From Target To Self-Advocate: Coaching Social Empowerment To At Risk Children

Recent headlines echo the anguish and sometimes desperate reactions of those children scarred by belittling, bullying, and other forms of peer harassment. The depth of their pain owes to chronic feelings of victimization, and a consuming sense of powerlessness. Children with physical, learning and/or socio-emotional disabilities are particularly at risk since their struggles attract the opportunistic eyes of today's child bullies. One approach to this inevitable problem is to coach empowerment strategies to at-risk children in an attempt to offset the snaring cycle of victimization.

If you have concerns about children with disabilities targeted by peers who prey upon their vulnerability, read on:

Help them memorize acceptable responses to comments that clarifies intention without the stigma of labels.
Passively ignoring the questions or teasing from peers is unhelpful since it contributes to the role of victim. When behavior elicits attention, a straightforward response that asks for tolerance suffices: “I have trouble stopping these actions sometimes. I want to stop them but can't always succeed. Maybe you can try to understand and be patient.” If they are being targeted with negative comments it can be helpful for them to turn the attention upon the provocateur: “My behavior is not meant to bother you since I can't help it. But your behavior is meant to bully me and you can help it.” Emphasize the importance of making these comments without emotion and ideally, while other onlookers can hear and hopefully support.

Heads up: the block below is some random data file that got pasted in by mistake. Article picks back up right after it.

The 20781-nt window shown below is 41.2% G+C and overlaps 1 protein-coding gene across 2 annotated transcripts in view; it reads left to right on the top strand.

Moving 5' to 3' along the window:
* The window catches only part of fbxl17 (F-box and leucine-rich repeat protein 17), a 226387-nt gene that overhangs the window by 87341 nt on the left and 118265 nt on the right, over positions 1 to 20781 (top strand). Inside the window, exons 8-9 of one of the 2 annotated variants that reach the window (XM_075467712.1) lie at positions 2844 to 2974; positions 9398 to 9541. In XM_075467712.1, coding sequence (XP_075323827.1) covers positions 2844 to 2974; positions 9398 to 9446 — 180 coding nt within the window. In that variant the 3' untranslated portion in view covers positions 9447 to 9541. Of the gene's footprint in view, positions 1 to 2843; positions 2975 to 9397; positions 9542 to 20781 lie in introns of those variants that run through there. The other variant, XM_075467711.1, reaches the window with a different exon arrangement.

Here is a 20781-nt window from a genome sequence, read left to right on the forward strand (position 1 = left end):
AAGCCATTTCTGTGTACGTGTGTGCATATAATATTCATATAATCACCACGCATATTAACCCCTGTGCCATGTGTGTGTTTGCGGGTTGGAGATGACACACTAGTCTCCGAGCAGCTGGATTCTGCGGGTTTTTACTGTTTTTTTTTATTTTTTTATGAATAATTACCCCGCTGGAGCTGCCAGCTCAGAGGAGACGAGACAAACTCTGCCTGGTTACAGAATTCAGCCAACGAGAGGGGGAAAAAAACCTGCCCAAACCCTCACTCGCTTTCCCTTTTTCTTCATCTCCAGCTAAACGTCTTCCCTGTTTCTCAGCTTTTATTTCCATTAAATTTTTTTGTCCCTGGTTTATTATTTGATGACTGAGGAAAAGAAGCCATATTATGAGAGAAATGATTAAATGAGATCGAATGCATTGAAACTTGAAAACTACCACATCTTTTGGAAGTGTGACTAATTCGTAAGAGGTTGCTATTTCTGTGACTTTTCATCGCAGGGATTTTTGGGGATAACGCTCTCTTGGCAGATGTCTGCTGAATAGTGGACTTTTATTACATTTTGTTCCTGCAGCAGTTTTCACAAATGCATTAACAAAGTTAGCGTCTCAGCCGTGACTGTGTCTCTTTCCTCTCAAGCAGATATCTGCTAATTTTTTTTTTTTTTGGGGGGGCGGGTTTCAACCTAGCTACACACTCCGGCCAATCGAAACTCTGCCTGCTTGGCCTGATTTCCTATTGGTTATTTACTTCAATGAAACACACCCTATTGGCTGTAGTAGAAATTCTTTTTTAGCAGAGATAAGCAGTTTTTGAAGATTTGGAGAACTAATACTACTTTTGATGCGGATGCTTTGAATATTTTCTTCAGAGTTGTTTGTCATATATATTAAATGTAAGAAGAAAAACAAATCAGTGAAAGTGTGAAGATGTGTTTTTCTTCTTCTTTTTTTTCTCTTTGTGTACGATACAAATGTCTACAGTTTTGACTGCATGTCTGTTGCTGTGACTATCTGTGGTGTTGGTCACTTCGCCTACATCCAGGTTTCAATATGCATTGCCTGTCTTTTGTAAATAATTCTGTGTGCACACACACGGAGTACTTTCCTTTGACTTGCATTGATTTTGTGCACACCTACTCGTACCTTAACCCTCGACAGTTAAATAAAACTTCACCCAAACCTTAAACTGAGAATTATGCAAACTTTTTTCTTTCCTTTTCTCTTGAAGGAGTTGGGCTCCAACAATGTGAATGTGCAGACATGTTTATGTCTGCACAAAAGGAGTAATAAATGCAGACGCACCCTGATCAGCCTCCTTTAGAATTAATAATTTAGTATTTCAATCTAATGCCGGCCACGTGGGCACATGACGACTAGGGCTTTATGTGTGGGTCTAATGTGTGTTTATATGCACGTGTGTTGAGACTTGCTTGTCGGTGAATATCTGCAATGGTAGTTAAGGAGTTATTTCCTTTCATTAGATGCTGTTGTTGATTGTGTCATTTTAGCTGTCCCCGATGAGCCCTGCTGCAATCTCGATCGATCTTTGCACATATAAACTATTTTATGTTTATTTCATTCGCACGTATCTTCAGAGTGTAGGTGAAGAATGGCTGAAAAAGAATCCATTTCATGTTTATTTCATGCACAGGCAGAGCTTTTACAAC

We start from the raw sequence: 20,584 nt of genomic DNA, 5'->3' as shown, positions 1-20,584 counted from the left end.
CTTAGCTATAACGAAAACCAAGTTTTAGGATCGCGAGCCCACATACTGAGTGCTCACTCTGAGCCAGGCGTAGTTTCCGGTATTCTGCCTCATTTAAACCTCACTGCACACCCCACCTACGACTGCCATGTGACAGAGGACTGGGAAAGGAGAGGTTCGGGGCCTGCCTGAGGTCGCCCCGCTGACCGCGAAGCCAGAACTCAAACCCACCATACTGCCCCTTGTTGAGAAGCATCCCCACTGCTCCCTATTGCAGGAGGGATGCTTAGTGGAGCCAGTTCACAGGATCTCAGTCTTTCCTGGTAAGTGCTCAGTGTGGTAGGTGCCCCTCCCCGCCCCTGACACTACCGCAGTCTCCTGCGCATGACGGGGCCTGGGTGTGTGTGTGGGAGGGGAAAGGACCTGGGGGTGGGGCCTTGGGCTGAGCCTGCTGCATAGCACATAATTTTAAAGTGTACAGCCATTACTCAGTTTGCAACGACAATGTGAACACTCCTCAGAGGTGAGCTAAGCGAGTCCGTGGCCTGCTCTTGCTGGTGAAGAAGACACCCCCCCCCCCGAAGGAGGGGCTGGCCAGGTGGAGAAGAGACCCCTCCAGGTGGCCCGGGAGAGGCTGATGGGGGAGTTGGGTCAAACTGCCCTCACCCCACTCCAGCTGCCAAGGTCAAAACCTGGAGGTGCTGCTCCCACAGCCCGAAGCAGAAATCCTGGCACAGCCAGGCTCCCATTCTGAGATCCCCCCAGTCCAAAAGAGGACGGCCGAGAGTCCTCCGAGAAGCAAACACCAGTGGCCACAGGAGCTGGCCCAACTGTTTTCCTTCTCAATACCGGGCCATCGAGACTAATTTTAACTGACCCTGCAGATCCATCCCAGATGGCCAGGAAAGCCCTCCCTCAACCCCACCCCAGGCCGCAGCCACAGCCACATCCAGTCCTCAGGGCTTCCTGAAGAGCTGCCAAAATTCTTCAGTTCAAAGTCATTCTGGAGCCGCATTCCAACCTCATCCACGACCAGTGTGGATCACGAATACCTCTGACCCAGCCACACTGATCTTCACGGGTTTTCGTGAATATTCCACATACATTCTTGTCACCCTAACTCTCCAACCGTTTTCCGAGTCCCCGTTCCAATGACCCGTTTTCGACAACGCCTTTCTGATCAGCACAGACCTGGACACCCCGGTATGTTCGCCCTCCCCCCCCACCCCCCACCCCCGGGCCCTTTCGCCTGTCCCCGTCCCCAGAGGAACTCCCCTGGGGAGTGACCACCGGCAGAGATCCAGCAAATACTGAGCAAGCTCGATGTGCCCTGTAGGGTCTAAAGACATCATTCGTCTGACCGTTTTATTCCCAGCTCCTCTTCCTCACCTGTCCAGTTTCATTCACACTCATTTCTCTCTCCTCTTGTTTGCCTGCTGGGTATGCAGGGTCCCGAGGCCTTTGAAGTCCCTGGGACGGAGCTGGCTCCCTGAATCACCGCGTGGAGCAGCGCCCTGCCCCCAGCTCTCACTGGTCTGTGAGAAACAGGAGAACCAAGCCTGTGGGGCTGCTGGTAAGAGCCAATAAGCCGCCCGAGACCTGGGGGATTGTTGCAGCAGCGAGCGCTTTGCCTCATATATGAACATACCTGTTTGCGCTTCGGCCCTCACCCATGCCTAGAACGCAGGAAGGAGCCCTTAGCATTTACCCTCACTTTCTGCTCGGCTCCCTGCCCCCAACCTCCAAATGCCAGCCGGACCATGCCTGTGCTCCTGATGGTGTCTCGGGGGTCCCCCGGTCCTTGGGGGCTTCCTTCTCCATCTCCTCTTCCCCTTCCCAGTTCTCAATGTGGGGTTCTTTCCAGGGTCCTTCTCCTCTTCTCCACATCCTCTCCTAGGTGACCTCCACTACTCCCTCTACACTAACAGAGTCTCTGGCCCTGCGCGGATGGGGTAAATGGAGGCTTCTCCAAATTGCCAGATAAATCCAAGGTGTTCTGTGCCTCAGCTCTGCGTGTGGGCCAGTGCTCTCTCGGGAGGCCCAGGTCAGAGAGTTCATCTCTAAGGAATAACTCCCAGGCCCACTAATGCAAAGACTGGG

Explain that there is a difference between friendly gestures and attempts to gain their trust for hurtful reasons.
Children with disabilities tend to view peer overtures through a narrow lens, and find it hard to detect antagonism disguised as friendliness. When peers ask direct questions about what they suffer from, a direct and truthful answer is often not the best response. Suggest that there are “privacy protective responses” that are the rule-of-thumb when peers ask questions about their problems. “I'm not sure why you are asking me something like that since I don't ask you these kinds of things,” places the boundary in place. Distinguish between “non-friend peers' who they come into periodic contact with via school and activities, and “true friend peers” who they have known for some time and have demonstrated trust and loyalty. Place different names in each category and give them examples of how non-friend peers may try to get them to reveal information.

Guide them in building an “empowerment role” within their family relationships so that they can become more comfortable relating to peers as equals.
Children saddled with various disabilities may become overly approval-seeking, submissive, and too quick to place themselves in the role of follower. Obviously, this contributes to the probability of being targeted by bullies. Look for those opportunities when they unnecessarily acquiesce, review them in private, and give them the language to rise to a more empowering position. For example, encourage them to practice saying, “I don't agree with how you change the channel without asking if I was watching that program, and I want you to turn it back,” while modeling a confident expression, firm tone of voice and direct eye contact.

Keep in close contact with teachers, coaches, and counselors who spend time with your child in group settings.
These adults are often in the most influential positions to use social scenarios to coach “empowerment upgrades.” Privately conference with them about peer victimization, and ask that they attune themselves to these issues. Emphasize how the presence of substitute teachers and low supervision times of the day are ripe “bully zones.” Request preventive interventions are in place to preempt bullying during these times.